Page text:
A cobweb diagram is a visualization tool that allows one to qualitatively study the iterates of a self-map of the real line based on the graph of the function; here is an example:
(Here the map is the Boole's transformation $x\mapsto x-1/x$. The link to the interactive Desmos graph is https://www.desmos.com/calculator/20yftwjmys.)
Other names for this construct include: zig-zag, staircase, graphical analysis, Verhulst diagram,..., the latter being from https://en.wikipedia.org/wiki/Cobweb_plot (the other terms are from e.g. Rudin, Devaney, Hasselblatt-Katok, Strogatz).
Question: Who first used cobweb diagrams in a publication? In particular, I would be interested in the verification or falsification of the attribution to Verhulst.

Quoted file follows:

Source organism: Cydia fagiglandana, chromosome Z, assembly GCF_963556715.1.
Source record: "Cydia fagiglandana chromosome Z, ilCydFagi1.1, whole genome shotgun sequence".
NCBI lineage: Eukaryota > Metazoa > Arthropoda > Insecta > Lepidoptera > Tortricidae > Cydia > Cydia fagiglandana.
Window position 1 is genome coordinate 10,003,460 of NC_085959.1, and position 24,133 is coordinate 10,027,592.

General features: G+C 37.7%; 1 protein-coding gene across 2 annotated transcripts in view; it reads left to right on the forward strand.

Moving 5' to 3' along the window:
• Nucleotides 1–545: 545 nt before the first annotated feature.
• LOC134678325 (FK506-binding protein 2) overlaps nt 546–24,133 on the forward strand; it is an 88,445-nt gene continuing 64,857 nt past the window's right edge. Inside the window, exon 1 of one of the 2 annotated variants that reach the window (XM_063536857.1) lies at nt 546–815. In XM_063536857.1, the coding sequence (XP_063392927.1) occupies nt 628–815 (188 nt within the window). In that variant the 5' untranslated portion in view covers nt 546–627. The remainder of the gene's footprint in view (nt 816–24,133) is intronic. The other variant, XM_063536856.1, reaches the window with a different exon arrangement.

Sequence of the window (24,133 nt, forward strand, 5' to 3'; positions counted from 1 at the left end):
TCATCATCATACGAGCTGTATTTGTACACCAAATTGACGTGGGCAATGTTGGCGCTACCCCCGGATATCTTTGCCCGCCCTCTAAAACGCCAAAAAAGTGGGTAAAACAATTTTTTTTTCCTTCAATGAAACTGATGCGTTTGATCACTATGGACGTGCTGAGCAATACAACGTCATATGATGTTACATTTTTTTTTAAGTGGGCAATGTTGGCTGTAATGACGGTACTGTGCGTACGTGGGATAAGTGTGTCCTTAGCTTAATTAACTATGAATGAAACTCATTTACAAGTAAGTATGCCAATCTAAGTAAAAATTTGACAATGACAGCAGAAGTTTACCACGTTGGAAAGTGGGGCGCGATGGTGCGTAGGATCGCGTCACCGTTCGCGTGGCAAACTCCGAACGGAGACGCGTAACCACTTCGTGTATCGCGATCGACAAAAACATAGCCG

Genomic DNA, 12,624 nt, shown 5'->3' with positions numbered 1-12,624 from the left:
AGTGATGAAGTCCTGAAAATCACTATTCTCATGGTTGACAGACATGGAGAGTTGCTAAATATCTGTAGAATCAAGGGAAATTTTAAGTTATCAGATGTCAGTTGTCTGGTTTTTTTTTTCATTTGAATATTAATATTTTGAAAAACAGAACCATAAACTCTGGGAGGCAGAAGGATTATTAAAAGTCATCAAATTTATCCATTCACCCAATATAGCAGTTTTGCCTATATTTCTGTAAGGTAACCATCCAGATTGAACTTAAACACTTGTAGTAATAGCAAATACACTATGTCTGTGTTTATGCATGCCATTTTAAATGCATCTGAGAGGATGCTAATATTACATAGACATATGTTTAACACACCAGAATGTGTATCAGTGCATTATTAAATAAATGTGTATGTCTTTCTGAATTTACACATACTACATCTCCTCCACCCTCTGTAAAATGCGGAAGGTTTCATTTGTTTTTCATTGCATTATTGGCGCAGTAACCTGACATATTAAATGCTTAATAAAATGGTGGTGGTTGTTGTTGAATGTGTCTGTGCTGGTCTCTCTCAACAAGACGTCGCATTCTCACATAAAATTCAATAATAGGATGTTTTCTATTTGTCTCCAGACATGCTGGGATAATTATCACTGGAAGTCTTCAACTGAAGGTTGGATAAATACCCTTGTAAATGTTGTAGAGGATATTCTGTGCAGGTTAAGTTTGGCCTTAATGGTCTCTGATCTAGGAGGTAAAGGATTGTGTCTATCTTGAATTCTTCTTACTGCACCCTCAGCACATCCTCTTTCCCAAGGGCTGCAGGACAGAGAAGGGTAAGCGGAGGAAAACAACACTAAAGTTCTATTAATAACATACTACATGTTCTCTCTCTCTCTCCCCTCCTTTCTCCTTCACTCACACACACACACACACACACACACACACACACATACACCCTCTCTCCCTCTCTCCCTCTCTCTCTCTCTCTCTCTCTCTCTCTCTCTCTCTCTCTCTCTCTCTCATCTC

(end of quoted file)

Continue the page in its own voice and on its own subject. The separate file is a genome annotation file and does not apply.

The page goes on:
Added: According to the paper Prof. Friedland referenced, Verhulst never used cobweb diagrams, at least in his work on the logistic map; which seems reasonably attributable to him. Since the logistic map is a popular choice to introduce cobweb diagram, it seems there has been a transference of attribution.
Added: To continue, here is a relevant page from Legendre's 1816 monograph Essai sur la théorie des nombres (2e) (https://gallica.bnf.fr/ark:/12148/bpt6k62826k/f609.item.zoom#):
The context is approximation of roots; and two arbitrary curves are allowed (see also https://math.stackexchange.com/q/4435177/169085). Rosa, in the paper referenced by Prof. Friedland also mentions Bidone's work which precedes that of Legendre, but also that it's a possibility that already this was folklore. Rosa claims (p.35) that Fourier and Galois, together with Legendre, are regarded as the pioneers of the method, due to their interest and contributions.